The recent WannaCry ransomware attack, that has hit 99+ countries, would have been much larger had it not been for the early actions of both a UK cybersecurity researcher who blogs for Malwaretech and two Proofpoint researchers. In this attack, a powerful Microsoft exploit turned into a very nasty worm. As part of their initial effort, the researchers found and sinkholed a domain name hardcoded in the malware, for $10.69 during the early stages of the attack.
By sinkholing the domain, they stopped the worm from spreading itself even more widely. While the identification occurred after the initial wave hit Europe and Asia, it significantly slowed the spread of this worm and aggressive ransomware worldwide. The malware author(s) appear to have originally inserted the domain as a kill switch so that they could turn off the ransomware spread if they chose to do so, but failed to register the domain.
We believe it was just a matter of time for an attack like this to occur because this Microsoft exploit was tailor made for malware that spread within an organization’s network—and ransomware is so profitable for cybercriminals.
While Microsoft issued a patch for the vulnerability, which was detailed in the recent Shadow Brokers release of NSA hacking tools, the type of patch issued was not something that every organization was able to roll out or included in shorter patching windows. Legacy systems in particular appear to be disproportionally impacted including systems running older operating systems that couldn’t be patched before Microsoft took the extraordinary step of releasing a patch today.
It remains absolutely critical that organizations worldwide ensure their systems have the latest patches installed and have backups tested ready for restoration in the event of a ransomware attack. According to our research, new ransomware variants have appeared every 2-3 days for the last 18 months. In Q1 2017, over four times as many new ransomware variants hit the market versus Q1 2016.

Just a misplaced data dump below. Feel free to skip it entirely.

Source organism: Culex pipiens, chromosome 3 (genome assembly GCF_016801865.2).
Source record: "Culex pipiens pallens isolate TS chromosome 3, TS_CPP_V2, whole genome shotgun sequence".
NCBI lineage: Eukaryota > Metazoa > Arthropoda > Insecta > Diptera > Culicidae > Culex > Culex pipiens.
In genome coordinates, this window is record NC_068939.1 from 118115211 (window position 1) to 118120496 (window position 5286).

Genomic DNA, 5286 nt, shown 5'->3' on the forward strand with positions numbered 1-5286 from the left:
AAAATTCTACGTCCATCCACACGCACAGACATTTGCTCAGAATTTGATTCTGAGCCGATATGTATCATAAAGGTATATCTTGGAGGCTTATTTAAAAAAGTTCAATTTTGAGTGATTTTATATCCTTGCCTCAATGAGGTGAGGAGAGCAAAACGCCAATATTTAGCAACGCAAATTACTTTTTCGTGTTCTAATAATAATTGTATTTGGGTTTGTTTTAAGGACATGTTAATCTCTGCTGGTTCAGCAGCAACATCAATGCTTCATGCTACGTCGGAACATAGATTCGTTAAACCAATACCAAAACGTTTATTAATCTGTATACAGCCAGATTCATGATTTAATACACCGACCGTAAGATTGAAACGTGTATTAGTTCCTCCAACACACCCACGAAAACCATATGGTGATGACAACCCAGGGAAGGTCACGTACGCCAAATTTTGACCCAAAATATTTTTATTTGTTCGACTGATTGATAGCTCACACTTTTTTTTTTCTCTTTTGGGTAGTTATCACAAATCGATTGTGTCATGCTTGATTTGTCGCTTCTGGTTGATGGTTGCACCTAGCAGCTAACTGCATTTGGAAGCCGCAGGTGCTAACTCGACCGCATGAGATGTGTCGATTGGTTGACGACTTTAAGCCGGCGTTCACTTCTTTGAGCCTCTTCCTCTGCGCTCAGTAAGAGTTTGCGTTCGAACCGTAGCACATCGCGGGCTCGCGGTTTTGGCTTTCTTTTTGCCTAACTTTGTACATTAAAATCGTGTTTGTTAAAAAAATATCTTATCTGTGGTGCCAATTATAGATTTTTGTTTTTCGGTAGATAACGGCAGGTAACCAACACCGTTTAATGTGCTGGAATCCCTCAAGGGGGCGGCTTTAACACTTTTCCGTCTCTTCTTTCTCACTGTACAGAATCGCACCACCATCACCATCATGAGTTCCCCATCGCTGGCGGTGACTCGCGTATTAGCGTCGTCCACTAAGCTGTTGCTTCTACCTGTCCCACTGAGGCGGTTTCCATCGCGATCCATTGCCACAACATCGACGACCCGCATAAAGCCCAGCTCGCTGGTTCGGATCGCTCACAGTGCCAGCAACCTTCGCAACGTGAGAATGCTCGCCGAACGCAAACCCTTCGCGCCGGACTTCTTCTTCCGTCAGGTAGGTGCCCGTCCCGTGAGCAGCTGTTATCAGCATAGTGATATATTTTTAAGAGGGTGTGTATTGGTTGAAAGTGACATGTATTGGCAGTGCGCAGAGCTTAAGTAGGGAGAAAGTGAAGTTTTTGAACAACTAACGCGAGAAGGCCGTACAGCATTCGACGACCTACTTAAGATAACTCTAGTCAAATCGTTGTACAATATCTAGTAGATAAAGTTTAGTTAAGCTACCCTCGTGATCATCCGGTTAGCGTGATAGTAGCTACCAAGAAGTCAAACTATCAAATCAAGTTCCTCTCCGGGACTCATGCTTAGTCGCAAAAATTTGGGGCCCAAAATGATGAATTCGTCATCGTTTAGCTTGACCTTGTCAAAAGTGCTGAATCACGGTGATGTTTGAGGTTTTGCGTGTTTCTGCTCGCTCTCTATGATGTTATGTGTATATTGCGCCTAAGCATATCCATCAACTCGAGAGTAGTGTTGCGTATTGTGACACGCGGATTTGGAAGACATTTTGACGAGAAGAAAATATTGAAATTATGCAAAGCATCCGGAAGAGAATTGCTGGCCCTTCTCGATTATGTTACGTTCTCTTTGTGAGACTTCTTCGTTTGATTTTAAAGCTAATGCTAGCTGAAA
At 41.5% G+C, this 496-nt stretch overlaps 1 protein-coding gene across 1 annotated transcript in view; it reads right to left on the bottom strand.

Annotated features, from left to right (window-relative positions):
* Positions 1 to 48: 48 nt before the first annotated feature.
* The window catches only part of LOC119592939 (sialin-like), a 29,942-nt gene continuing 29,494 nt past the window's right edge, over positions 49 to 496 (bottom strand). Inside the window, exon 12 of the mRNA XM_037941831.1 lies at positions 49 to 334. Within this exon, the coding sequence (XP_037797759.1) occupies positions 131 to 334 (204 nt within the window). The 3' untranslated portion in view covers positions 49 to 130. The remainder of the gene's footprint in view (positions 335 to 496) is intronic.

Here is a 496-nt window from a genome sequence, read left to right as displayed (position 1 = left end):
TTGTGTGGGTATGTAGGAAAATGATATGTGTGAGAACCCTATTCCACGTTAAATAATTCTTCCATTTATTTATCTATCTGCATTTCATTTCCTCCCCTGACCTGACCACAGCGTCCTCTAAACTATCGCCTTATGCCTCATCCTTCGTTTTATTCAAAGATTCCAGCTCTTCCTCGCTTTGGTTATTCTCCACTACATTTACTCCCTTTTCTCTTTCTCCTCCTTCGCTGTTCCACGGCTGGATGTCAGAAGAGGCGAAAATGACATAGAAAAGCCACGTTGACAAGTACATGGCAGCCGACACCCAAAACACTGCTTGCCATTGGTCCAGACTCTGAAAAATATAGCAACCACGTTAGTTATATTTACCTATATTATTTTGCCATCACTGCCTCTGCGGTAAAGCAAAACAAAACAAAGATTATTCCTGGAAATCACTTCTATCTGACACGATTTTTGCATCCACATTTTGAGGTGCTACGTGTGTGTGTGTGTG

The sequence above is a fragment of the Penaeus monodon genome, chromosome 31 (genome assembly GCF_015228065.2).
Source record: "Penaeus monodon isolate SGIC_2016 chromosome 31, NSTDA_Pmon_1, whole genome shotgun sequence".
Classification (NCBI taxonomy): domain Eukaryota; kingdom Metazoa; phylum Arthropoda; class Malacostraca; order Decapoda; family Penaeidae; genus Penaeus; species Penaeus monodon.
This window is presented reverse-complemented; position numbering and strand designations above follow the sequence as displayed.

Ransomware Prevention, Detection and Recovery
Organizations need to take a multi-pronged approach to the ransomware issue—and not assume the threat is slowing down. Now more than ever, the barrier to entry is very low when it comes to buying malware from the dark web, and ransomware remains quite easy to write. One of the biggest drivers is the consumer use of cybercurrencies such as Bitcoin and how easy it is to use. Several major banks will let users get a hold of such currencies reasonably quickly, and it’s not a widely legislated currency, thus escaping a lot of potential prosecution for currency law violation.
The best security strategy against ransomware is a mix of prevention, detection, and recovery capabilities. As the bulk of ransomware is spread via malicious emails, organizations should invest in solutions that block the delivery of potentially harmful emails. The second prevention measure requires configuring your IT environment to deter one of the most common ways ransomware is spread - through malicious macros in documents. Most organizations can block users from enabling macros in documents received from outside the network without interrupting any business processes.
Detection controls also help as endpoint and network security tools can often stop ransomware from encrypting user files or downloading the encryption key from the ransomware’s command and control infrastructure. Finally, a proactive recovery strategy can do wonders to combat ransomware. Larger organizations with solid backup processes are often able to avoid paying ransoms, as they can simply restore the compromised user’s data, even if the user may lose a few hours’ worth of work. In response to that, some ransomware now tries to encrypt backups first, so proper security configurations are essential for the backup infrastructure itself.
For more information on combatting ransomware, join our team on Thursday, May 18 at 3 p.m. ET/12Noon PT during a “Ransomware – The Billion Dollar Thief” webinar to discuss this issue and how to proactively stop it. You can also download our Ransomware Survival Guide with tips on before, during and after an attack.